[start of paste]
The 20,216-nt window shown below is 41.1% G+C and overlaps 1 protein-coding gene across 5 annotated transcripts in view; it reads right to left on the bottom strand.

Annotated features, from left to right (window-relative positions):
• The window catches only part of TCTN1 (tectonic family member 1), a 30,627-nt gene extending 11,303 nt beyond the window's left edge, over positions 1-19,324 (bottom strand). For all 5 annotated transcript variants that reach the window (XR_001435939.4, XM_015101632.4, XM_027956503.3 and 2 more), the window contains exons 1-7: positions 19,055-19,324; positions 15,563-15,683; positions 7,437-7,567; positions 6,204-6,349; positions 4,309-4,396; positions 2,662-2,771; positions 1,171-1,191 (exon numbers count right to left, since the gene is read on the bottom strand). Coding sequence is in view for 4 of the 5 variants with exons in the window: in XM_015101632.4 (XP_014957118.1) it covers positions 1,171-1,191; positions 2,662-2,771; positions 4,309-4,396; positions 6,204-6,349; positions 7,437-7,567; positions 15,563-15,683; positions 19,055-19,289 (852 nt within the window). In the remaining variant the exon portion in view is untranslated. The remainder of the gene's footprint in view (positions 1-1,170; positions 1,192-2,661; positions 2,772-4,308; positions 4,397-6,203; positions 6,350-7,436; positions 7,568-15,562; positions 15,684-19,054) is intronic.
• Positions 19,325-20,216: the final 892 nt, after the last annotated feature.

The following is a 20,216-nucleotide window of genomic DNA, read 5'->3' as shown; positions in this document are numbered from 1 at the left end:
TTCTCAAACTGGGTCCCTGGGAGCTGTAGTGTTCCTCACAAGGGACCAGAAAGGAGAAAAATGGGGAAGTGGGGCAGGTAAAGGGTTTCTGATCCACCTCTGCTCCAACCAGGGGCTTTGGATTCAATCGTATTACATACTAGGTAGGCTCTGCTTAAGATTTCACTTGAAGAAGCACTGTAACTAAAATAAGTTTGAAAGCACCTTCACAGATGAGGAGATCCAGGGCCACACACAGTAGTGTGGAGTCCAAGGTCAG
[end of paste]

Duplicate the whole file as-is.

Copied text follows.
The 20,216-nt window shown below is 41.1% G+C and overlaps 1 protein-coding gene across 5 annotated transcripts in view; it reads right to left on the bottom strand.

Annotated features, from left to right (window-relative positions):
• The window catches only part of TCTN1 (tectonic family member 1), a 30,627-nt gene extending 11,303 nt beyond the window's left edge, over positions 1-19,324 (bottom strand). For all 5 annotated transcript variants that reach the window (XR_001435939.4, XM_015101632.4, XM_027956503.3 and 2 more), the window contains exons 1-7: positions 19,055-19,324; positions 15,563-15,683; positions 7,437-7,567; positions 6,204-6,349; positions 4,309-4,396; positions 2,662-2,771; positions 1,171-1,191 (exon numbers count right to left, since the gene is read on the bottom strand). Coding sequence is in view for 4 of the 5 variants with exons in the window: in XM_015101632.4 (XP_014957118.1) it covers positions 1,171-1,191; positions 2,662-2,771; positions 4,309-4,396; positions 6,204-6,349; positions 7,437-7,567; positions 15,563-15,683; positions 19,055-19,289 (852 nt within the window). In the remaining variant the exon portion in view is untranslated. The remainder of the gene's footprint in view (positions 1-1,170; positions 1,192-2,661; positions 2,772-4,308; positions 4,397-6,203; positions 6,350-7,436; positions 7,568-15,562; positions 15,684-19,054) is intronic.
• Positions 19,325-20,216: the final 892 nt, after the last annotated feature.

The following is a 20,216-nucleotide window of genomic DNA, read 5'->3' as shown; positions in this document are numbered from 1 at the left end:
TTCTCAAACTGGGTCCCTGGGAGCTGTAGTGTTCCTCACAAGGGACCAGAAAGGAGAAAAATGGGGAAGTGGGGCAGGTAAAGGGTTTCTGATCCACCTCTGCTCCAACCAGGGGCTTTGGATTCAATCGTATTACATACTAGGTAGGCTCTGCTTAAGATTTCACTTGAAGAAGCACTGTAACTAAAATAAGTTTGAAAGCACCTTCACAGATGAGGAGATCCAGGGCCACACACAGTAGTGTGGAGTCCAAGGTCAG